Are you about to lose your job? More importantly, is there anything you can do to save yourself?
Kendra Wheeler, 27, was about a year out of college when her first job as a PR professional started going south, through no fault of her own.
"The workload started to change. It was starting to get very light," she told FOX 8 Call For Action Reporter Lorrie Taylor, as she looked back on her career.
Wheeler did not know it at the time, but her company was going out of business.
According to hiring professionals, getting fewer assignments is one of the first signs you're about to lose your job because it can also signal the boss is losing confidence in your performance.
"It was scary and it made for long days," she said.
According to hiring professionals, the five signs you’re about to lose your job are:
1. Being given fewer assignments.
2. The company has been sold.
3. Getting called on the carpet.
4. The boss is ignoring you.
5. Someone else has been hired to do the same job you’re doing.
Regina Olbinsky, founder of The Career Group, told Taylor it’s important for employees to recognize when their employment is at risk.
"When they stop seeking you out, when they stop calling you in meetings, asking for your opinions, for feedback," she said, ticking off some of the more troubling cues.
Olbinsky spent more than 15 years in human resources management before opening her own career counseling firm. She coaches troubled professionals who find themselves on the firing line. he said what puts them at risk in most instances, is their own attitudes.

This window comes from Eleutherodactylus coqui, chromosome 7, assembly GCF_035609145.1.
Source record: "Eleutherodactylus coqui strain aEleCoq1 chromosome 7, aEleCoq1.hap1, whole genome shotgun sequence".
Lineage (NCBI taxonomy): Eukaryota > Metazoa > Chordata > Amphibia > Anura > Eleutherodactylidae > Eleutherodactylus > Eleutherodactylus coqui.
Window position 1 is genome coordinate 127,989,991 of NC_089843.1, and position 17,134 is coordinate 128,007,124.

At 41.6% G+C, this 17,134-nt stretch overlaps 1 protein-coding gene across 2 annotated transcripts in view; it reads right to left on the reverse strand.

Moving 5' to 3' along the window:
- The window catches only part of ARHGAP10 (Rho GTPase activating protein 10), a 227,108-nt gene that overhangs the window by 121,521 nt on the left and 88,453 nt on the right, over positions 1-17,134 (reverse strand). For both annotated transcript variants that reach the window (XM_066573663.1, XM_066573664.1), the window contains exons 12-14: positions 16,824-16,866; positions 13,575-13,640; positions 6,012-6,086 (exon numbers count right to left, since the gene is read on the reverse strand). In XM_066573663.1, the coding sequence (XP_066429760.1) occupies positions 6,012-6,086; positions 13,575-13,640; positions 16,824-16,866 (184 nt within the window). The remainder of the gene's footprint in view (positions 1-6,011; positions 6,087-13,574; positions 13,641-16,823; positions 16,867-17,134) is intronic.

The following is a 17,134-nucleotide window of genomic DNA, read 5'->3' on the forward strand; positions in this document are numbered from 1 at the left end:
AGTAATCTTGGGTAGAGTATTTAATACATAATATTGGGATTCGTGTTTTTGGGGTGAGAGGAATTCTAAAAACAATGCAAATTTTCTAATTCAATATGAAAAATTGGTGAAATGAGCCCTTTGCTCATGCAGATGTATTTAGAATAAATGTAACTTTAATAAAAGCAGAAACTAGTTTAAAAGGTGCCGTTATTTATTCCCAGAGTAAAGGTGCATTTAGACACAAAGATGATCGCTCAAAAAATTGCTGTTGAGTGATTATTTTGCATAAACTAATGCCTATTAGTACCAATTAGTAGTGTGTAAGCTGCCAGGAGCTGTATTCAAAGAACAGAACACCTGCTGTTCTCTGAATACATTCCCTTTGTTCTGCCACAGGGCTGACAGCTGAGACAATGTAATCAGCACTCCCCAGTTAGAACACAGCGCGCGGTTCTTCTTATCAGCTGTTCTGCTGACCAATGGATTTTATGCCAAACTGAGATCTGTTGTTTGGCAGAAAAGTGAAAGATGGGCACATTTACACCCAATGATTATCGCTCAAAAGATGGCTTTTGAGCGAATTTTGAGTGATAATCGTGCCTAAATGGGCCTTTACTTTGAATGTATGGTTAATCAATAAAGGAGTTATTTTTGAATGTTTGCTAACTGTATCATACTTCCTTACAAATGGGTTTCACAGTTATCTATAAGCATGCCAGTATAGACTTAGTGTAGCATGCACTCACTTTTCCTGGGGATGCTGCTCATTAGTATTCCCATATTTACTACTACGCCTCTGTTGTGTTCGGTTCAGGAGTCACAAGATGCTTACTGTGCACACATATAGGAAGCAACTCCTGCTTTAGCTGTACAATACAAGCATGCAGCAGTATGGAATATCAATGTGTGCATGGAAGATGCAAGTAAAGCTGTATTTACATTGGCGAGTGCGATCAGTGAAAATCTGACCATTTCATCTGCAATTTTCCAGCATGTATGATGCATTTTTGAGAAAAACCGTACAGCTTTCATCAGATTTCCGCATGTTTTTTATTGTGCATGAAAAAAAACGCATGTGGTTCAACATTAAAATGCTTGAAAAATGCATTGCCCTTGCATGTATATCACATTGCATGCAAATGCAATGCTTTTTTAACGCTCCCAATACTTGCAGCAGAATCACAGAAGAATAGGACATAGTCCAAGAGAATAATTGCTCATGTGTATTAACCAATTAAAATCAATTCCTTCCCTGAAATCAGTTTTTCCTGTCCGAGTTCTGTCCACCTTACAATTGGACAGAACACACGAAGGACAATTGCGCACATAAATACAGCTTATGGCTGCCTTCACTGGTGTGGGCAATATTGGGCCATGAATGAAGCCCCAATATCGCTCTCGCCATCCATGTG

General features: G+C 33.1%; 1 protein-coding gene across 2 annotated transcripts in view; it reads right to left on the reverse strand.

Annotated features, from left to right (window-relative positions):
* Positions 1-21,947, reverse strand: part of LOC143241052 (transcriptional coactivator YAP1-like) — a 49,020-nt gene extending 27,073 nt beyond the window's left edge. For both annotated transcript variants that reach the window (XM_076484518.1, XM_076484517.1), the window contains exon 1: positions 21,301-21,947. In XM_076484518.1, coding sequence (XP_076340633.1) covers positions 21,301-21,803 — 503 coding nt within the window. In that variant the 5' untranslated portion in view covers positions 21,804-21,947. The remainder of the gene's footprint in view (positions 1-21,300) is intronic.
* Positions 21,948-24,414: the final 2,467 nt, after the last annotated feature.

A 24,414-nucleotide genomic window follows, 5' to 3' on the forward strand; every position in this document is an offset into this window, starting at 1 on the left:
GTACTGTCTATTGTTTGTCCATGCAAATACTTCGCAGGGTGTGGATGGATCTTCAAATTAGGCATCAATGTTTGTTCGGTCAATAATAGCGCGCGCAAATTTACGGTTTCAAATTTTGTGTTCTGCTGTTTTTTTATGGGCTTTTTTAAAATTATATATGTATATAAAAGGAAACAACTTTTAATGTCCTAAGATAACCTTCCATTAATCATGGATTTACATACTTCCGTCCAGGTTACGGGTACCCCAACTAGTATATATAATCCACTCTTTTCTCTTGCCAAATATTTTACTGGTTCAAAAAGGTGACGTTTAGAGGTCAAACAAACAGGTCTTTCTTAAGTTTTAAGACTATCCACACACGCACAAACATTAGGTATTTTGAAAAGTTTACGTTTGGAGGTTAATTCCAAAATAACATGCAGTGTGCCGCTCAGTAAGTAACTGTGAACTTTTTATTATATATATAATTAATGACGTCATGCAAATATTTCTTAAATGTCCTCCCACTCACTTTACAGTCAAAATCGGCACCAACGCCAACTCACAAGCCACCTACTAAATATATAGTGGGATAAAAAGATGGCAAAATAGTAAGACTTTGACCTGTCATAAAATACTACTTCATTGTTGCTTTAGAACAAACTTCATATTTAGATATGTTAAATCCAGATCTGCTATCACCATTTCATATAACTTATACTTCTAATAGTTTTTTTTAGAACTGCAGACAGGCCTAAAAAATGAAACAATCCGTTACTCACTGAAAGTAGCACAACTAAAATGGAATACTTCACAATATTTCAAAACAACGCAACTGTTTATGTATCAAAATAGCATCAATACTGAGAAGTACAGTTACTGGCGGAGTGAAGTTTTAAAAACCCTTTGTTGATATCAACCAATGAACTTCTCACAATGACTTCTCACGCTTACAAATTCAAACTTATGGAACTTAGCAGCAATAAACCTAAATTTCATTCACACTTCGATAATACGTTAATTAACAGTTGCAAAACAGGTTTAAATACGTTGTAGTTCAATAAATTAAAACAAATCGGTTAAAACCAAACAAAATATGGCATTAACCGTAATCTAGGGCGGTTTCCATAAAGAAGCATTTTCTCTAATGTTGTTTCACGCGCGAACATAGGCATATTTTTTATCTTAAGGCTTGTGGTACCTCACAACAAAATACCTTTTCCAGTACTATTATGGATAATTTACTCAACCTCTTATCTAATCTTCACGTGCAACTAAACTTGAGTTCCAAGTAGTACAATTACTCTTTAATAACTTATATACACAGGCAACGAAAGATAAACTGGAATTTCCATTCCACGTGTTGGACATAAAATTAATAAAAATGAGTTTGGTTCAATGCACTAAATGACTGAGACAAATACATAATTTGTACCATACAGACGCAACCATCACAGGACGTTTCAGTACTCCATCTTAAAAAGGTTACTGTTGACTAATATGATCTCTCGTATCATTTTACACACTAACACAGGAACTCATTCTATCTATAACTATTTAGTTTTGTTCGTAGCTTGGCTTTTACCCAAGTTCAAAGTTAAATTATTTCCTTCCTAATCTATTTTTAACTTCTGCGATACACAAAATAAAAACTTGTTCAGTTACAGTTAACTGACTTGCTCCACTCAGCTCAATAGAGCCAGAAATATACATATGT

"People don't get fired because they lack technical skills,” said Olbinsky. “They get fired because they lack all those sort of soft skills that we don't take the time to develop and work on."
The career coach said soft skills can be anything from how a person treats colleagues to how they conduct themselves in meetings.
"It would be everything from emotional intelligence, communication skills, how easy are you to work with? Are you generous with your time and your knowledge?" she said, while citing a few examples.
"It's more than just knowing your job?" asked Taylor.
"That's right," Olbinsky responded.
Olbinsky said topping the list of workplace offenses is complacency.
"Not really seeking to improve oneself and to just coast," she said.
Olbinsky said anyone who recognizes one of the five warning signs should begin working on building their personal brand.
She recommended employees take stock of their strengths and weaknesses, make an appointment to speak with the boss, and share any plans for self-improvement.
She said it’s important to be open to advice and any constructive criticism that’s offered.
She also told Taylor it’s important to keep a file of personal accomplishments. That way if the job ends, as it did for Wheeler, an employee can be ready for a new beginning.
"I looked at it as an opportunity to do something else that I really wanted to do," Wheeler said.
She grew her skill set by pursuing a Master’s degree in Public Relations. Today, she’s employed by a major non-profit and loving her new experience.